The Texas Department of State Health Services issued flu testing and treatment guidance for doctors on Friday.
Medical providers in Texas have reported an increase in cases of the flu in multiple parts of the state. The DSHS said unusually severe cases of flu-like illness are investigated, and H1N1 is the most common strain of the virus this year. The flu level in Texas has been classified as "high."
This year's vaccine includes protection against H1N1, as well as other common flu strains.
"Flu is on the rise and causing severe illness in certain people," David Lakey, the DSHS commissioner, said. "It is not unexpected this time of year, but it's a good reminder for people to get vaccinated and stay home if they're sick. Flu can be deadly. People who have not been vaccinated should do so now. It's the best defense we have."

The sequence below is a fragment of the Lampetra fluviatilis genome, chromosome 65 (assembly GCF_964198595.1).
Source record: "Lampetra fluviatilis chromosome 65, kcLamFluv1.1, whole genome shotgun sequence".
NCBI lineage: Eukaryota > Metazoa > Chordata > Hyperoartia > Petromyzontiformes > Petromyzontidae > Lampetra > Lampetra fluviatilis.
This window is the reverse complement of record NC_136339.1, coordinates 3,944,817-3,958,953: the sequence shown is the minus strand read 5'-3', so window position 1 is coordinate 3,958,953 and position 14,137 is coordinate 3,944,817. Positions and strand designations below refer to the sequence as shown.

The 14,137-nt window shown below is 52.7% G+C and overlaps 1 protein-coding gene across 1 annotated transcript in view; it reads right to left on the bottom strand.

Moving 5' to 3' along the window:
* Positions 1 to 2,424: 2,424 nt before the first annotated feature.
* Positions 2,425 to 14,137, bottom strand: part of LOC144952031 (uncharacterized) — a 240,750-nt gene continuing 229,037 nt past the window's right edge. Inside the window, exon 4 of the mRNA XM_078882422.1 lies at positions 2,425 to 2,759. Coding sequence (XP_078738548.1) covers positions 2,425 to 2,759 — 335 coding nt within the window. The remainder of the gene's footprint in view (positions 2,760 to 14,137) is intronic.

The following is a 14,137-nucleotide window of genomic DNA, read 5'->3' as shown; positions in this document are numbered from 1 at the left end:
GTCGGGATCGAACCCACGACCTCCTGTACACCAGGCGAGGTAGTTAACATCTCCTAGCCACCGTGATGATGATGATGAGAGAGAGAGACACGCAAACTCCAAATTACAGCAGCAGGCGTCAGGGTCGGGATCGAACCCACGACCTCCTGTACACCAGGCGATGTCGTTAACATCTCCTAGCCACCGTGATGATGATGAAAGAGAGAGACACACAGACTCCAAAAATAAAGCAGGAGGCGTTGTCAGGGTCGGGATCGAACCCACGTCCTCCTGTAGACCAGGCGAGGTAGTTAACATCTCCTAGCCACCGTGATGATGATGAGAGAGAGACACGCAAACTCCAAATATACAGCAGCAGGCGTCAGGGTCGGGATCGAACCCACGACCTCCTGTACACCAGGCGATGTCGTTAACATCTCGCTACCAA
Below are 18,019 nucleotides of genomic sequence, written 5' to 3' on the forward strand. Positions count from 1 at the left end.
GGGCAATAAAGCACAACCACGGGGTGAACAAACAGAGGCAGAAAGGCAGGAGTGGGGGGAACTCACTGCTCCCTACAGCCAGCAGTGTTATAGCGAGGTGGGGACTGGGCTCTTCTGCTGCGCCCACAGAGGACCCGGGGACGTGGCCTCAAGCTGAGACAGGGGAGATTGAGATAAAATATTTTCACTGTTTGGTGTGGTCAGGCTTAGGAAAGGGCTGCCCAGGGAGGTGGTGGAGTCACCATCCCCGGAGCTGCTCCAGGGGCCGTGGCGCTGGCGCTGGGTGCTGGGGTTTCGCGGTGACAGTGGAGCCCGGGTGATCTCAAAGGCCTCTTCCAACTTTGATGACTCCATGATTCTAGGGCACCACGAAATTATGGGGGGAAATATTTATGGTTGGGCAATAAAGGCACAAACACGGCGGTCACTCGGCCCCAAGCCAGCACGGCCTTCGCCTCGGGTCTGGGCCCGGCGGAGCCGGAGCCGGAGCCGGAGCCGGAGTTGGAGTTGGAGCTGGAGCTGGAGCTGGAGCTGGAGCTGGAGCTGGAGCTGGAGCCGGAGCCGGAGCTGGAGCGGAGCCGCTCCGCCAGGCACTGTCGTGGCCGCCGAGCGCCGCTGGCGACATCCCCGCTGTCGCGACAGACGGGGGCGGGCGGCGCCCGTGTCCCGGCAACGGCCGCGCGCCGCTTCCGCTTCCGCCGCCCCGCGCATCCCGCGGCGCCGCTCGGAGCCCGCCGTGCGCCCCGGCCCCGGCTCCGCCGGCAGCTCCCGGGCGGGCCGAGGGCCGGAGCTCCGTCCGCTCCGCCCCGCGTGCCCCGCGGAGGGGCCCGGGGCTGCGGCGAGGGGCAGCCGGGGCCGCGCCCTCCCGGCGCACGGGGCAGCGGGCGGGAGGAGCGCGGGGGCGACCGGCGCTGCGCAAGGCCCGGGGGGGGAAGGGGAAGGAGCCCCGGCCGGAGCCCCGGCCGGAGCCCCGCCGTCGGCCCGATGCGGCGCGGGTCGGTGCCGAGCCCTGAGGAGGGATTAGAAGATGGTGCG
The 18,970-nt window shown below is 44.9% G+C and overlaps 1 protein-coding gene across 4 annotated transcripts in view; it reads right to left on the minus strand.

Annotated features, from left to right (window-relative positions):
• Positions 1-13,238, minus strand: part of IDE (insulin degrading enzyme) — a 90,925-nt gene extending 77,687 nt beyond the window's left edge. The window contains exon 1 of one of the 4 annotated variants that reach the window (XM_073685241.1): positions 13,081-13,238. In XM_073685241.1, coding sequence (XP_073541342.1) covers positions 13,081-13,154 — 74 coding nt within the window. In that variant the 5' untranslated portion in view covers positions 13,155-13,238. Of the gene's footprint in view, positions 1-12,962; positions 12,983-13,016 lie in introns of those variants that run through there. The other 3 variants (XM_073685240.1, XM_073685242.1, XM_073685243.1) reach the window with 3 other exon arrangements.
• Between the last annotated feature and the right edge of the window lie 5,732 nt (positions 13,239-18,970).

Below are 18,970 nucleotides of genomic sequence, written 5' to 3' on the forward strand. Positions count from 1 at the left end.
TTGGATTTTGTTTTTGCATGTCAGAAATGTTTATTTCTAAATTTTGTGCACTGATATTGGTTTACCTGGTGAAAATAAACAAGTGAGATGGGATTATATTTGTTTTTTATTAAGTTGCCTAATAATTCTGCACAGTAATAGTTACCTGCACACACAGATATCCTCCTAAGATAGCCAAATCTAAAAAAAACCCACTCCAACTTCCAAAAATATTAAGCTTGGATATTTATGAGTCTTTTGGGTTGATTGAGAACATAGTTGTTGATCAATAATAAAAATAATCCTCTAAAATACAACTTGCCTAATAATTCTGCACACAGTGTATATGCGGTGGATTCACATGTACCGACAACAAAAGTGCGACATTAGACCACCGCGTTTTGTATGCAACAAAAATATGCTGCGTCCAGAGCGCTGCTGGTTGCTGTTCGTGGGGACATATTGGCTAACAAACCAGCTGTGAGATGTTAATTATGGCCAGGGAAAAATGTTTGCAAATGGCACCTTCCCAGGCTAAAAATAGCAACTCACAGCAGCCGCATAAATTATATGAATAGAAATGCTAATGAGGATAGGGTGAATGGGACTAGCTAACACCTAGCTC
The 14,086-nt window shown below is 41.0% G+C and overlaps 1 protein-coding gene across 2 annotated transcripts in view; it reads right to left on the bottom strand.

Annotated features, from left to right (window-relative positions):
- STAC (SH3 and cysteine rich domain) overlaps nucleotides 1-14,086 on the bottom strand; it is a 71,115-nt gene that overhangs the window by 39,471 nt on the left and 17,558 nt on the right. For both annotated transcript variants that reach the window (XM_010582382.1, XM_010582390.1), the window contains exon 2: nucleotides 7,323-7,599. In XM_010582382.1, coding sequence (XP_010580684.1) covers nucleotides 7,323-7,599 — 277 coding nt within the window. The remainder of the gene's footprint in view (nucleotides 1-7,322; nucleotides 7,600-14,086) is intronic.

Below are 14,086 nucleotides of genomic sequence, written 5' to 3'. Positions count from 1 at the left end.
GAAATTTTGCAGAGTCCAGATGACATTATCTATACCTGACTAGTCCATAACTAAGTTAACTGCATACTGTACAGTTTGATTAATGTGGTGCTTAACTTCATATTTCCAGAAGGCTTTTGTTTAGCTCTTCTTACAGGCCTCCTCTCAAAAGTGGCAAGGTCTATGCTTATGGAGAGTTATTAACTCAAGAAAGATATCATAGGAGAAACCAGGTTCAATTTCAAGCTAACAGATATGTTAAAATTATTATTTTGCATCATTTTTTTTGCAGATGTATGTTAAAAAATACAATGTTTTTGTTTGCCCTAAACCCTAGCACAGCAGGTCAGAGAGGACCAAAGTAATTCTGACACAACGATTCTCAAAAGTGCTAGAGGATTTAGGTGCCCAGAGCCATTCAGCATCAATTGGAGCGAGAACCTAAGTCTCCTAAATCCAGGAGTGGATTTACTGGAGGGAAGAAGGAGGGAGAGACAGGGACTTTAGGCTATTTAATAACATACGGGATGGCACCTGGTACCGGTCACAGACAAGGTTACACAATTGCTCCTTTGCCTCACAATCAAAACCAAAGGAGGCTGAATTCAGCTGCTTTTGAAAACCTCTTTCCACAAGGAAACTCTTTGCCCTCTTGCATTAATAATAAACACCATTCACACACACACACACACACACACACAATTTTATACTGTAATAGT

DSHS encouraged medical care providers to consider prescribing antiviral treatments. The department said antiviral treatment is recommended for anyone with confirmed or suspected flu, who is in the hospital, has severe or progressive illness or has a higher risk for complications.
The Center for Disease Control and Prevention estimates 23,600 Americans die from influenza every year. People over the age of 65, pregnant women, young children and people with chronic illness are at risk for complications.